The Invisible Gorilla is an unusual name for an unusual book. The authors Christopher Chabris and Daniel Simons have assembled a evidence of six illusions that impact our lives in significant ways. Chapter One deals with the illusion of attention, that is, the illusion that we see or observe far more than we think. Several experiments have proven that even obvious things are easily missed by people. Up to fifty percent of testers failed to see a fake gorilla enter a basketball game where the testers were counting the number of ball passes rather than looking for gorillas. It is from this experiment that the book gets its name.

Most think that such a gorilla would be easily noticed; however, various experiments have shown this is not the case. This lack of ability to see objects that are not expected may explain why cars pull out in front of motorcycles, as it is theorized that people driving cars do not expect to see motorcycles and thus they do not. Cell phone users also miss obvious objects while they are driving. It seems cell phone users that are driving suffer from a reduction in awareness, but they are not aware of it. Thus the illusion that they are as fully aware while talking on the phone as they are when the phone is not in use. The Invisible Gorilla points out how this attention illusion can have real and sometimes harsh results in the real world.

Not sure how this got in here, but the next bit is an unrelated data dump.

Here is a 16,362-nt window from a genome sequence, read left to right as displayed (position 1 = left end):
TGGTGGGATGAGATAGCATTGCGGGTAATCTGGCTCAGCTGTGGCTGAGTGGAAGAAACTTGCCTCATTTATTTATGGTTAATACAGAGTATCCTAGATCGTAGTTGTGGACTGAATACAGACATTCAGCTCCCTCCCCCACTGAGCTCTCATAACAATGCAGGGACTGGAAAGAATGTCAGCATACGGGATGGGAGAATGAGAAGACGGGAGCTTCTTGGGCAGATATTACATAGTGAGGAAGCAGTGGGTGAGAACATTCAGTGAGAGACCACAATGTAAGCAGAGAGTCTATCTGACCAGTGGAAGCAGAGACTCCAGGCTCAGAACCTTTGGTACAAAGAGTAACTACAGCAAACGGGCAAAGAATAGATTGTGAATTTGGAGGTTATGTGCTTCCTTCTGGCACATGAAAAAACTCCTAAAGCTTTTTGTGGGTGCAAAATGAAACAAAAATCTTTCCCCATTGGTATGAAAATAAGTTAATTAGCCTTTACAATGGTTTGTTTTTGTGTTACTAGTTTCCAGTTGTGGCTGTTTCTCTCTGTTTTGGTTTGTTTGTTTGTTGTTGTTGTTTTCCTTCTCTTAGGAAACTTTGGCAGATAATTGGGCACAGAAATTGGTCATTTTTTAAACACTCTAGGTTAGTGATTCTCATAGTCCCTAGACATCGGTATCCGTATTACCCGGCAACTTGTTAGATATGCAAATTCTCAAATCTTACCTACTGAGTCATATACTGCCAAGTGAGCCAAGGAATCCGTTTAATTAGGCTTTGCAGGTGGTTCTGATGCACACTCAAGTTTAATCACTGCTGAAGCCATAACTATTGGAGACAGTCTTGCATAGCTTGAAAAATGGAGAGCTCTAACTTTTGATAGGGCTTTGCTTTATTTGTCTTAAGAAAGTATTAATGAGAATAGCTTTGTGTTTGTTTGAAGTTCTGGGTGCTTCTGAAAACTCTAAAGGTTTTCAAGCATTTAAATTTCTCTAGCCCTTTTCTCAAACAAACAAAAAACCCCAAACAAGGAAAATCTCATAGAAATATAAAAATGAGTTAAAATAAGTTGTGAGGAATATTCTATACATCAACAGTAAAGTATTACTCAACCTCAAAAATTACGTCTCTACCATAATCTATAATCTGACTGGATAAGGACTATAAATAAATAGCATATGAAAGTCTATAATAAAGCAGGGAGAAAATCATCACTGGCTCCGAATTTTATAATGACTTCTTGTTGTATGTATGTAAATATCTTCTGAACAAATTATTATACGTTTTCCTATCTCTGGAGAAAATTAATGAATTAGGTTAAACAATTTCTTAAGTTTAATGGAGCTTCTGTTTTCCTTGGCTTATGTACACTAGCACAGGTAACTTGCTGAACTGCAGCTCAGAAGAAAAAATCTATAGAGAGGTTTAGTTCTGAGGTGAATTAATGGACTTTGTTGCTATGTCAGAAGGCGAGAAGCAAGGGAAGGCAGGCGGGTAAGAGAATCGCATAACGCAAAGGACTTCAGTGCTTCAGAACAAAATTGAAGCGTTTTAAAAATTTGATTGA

Then the book goes on to describe five other illusions: the illusion of memory, the illusion of knowledge and confidence, the illusion that in a series of events, event one causes event two, and the illusion that certain mythical processes - such as hypnotism - can help one reach their full potential.
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81 of 87 people found the following review helpful By jhl VINE VOICE on March 27, 2010
Format: Hardcover Vine Customer Review of Free Product ( What's this? )
No matter how carefully you think about what you're doing, no matter how realistic your view of the world seems to be, you're apparently fooling yourself. According to psychologists Christopher Chabris and Daniel Simons, our brains are hardwired to edit our perceptions and memories, to misinterpret evidence and jump to conclusions. They outline a variety of illusions the human mind falls prey to, some of which make intuitive (uh-oh - the goal of the book is to prove the unreliability of intuition) sense, including the fact that our brains edit information coming from our senses (we can all understand that if we noticed everything happening around us we could pay attention to none of it) and overconfidence (surprise! People who don't know very much about a subject overestimate how much they understand - I have some colleagues I'd like to hand that chapter to). Others were more startling - that in general people tend to believe the first "evidence" of a fact they receive, especially when it's presented emotionally, and they resist later evidence to the contrary, no matter how convincing (so it's not just those idiots from the other end of the political spectrum who do that!).